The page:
low stool by his bedside. He kept back
the tears with a powerful effort and
reached forth and gently grasped the
bunch of bandages that enfolded the
injured man's hand.
"Cheer up, George, said the old
man, feebly. 1 he doctor says 111 pull
through all right, though I was pretty
nearly done for."
Van Spoke buried his head in the
covers and sobbed.
'"Cheer up," continued the old man.
'Tm all right It wouldn't have been
so bad if I'd won, though. I was lead
ing, pulling right away from him, had
him all puffed out Then I came to
that confounded ditch. . I'd crossed it
many a time before. - My machine
seemed to disappear from beneath me.
That's all I remember. It was the
wheel did it That Duster. I'd
have won on a Whizzer. He rode a
Whizzer. George, destroy your Duster.
And the girl? Where is she? Ah!
She is a knowing one."
Then his mind began to wander. He
imagined that he was riding, and
reached out his hands to grasp the
handle bar. " -
Van Spoke left him thus, mounted his
bicycle and a few moments later had
reached the home of Ethel Wheeling.
He heard a low murmur of voices, and
for a mon.ent stood silently behind the
vines that covered the veranda, listen
ing. He recognized Sprockett's voice.
"Miss Wheeling," he called, gently.
Ethel arose and came toward him.
"What!" she said, making vain ef
forts to conceal her pleasure. "Mr.
Van Spoke. - Mr. Sprockett, here is Mr.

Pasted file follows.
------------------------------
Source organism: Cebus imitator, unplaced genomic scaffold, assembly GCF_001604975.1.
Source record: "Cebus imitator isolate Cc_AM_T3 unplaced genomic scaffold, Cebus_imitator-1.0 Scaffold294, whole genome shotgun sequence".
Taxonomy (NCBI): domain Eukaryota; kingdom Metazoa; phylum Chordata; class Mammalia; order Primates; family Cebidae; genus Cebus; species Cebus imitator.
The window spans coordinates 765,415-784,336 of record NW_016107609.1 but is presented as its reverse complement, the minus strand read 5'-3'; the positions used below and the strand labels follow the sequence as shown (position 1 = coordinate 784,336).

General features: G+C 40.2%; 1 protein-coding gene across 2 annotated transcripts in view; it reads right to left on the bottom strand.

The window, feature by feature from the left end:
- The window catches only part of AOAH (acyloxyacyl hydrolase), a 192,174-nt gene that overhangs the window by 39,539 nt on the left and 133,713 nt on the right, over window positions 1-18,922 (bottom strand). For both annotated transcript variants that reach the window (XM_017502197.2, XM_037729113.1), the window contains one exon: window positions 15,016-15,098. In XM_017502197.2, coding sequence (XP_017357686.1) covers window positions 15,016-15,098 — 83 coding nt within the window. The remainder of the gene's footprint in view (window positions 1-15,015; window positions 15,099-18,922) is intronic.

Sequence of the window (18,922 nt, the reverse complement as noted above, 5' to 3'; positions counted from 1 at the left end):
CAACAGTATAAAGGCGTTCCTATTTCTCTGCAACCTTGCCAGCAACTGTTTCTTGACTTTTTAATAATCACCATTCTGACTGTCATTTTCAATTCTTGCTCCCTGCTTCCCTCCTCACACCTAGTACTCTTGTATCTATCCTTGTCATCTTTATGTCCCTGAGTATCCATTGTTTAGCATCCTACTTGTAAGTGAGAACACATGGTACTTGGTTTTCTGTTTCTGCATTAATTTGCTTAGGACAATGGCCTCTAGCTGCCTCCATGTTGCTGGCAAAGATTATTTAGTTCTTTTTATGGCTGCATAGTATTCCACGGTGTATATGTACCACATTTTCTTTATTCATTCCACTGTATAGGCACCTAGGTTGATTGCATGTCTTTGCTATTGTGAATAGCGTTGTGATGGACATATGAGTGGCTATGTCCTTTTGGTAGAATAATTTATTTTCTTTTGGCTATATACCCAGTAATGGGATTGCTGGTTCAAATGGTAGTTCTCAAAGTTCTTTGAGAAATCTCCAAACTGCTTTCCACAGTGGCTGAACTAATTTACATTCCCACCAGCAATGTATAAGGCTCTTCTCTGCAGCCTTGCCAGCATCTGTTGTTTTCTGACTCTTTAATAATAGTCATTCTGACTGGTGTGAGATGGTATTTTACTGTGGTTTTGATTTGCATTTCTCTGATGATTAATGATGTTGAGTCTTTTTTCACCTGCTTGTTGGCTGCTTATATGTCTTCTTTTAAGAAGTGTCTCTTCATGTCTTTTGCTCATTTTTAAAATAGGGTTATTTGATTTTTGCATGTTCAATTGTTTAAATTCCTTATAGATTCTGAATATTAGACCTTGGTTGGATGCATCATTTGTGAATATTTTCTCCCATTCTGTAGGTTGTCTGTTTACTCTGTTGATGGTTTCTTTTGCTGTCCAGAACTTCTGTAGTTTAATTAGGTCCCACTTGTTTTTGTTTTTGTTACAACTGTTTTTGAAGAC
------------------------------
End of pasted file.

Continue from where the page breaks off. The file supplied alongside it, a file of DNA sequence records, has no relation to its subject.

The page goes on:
Sprockett from the darkness made an
inaudible reply. Van Spoke whispered
"Ethel, I can ride a Whizzer.'
And Sprockett heard a repetition oi
soft chirps which caused him to steal
away unseen and - unheard. & Y.
. m in, AH I
.i i., i ii ttxii-: 'ap-am. -aaava
SCHOOL AND CHURCH.
Since 1S50, in Armenia, 800,000 per
sons have become Catholics, and six
teen dioceses have been erected there.
- At Oxford this year 1ST candidates
presented themselves for honors in
classics, .the i largest number on
record: there were 97 candidates for
honors in modern history. ;
; The Aquarians, an early Christian
sect took their same from the fact
that they insisted that wine should
not be used in the sacrament of the
Lord's supper and substituted water
lor it. ; '. :. :
In Wales before the great revivals
of the last century crime abounded.
Since that time Presbyterian and Non
conformist counties of Wales are freer
from crime than any other county in
England. ' ;
The late Edward A. Hunter, of
Philadelphia, left about (-100,000 1o be
used, after the death of his wife and
daughter, for the free treatment of
surgical cases in the hospital of the
university of Pennsylvania. . ,